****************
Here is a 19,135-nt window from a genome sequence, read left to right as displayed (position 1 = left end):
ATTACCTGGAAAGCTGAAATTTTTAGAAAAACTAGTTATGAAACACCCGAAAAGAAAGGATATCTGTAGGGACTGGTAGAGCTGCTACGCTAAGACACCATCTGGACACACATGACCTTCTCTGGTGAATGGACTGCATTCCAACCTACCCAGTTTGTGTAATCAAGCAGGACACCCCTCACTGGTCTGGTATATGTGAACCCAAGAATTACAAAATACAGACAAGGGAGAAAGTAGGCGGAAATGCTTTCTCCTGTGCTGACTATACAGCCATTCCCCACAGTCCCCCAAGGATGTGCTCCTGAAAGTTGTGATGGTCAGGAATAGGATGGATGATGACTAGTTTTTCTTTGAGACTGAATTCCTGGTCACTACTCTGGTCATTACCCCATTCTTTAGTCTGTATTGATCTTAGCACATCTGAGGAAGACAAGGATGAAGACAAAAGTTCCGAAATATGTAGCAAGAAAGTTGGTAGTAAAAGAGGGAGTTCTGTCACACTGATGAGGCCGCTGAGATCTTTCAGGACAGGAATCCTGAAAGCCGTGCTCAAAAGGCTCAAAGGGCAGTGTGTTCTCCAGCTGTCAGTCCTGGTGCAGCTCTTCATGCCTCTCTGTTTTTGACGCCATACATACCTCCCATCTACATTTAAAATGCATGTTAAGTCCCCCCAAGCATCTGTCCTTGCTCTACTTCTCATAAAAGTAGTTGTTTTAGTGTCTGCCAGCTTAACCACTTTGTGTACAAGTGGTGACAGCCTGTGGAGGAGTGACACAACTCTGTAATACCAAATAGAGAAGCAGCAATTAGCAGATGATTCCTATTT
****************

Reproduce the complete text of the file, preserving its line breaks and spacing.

Here is a 19,135-nt window from a genome sequence, read left to right as displayed (position 1 = left end):
ATTACCTGGAAAGCTGAAATTTTTAGAAAAACTAGTTATGAAACACCCGAAAAGAAAGGATATCTGTAGGGACTGGTAGAGCTGCTACGCTAAGACACCATCTGGACACACATGACCTTCTCTGGTGAATGGACTGCATTCCAACCTACCCAGTTTGTGTAATCAAGCAGGACACCCCTCACTGGTCTGGTATATGTGAACCCAAGAATTACAAAATACAGACAAGGGAGAAAGTAGGCGGAAATGCTTTCTCCTGTGCTGACTATACAGCCATTCCCCACAGTCCCCCAAGGATGTGCTCCTGAAAGTTGTGATGGTCAGGAATAGGATGGATGATGACTAGTTTTTCTTTGAGACTGAATTCCTGGTCACTACTCTGGTCATTACCCCATTCTTTAGTCTGTATTGATCTTAGCACATCTGAGGAAGACAAGGATGAAGACAAAAGTTCCGAAATATGTAGCAAGAAAGTTGGTAGTAAAAGAGGGAGTTCTGTCACACTGATGAGGCCGCTGAGATCTTTCAGGACAGGAATCCTGAAAGCCGTGCTCAAAAGGCTCAAAGGGCAGTGTGTTCTCCAGCTGTCAGTCCTGGTGCAGCTCTTCATGCCTCTCTGTTTTTGACGCCATACATACCTCCCATCTACATTTAAAATGCATGTTAAGTCCCCCCAAGCATCTGTCCTTGCTCTACTTCTCATAAAAGTAGTTGTTTTAGTGTCTGCCAGCTTAACCACTTTGTGTACAAGTGGTGACAGCCTGTGGAGGAGTGACACAACTCTGTAATACCAAATAGAGAAGCAGCAATTAGCAGATGATTCCTATTT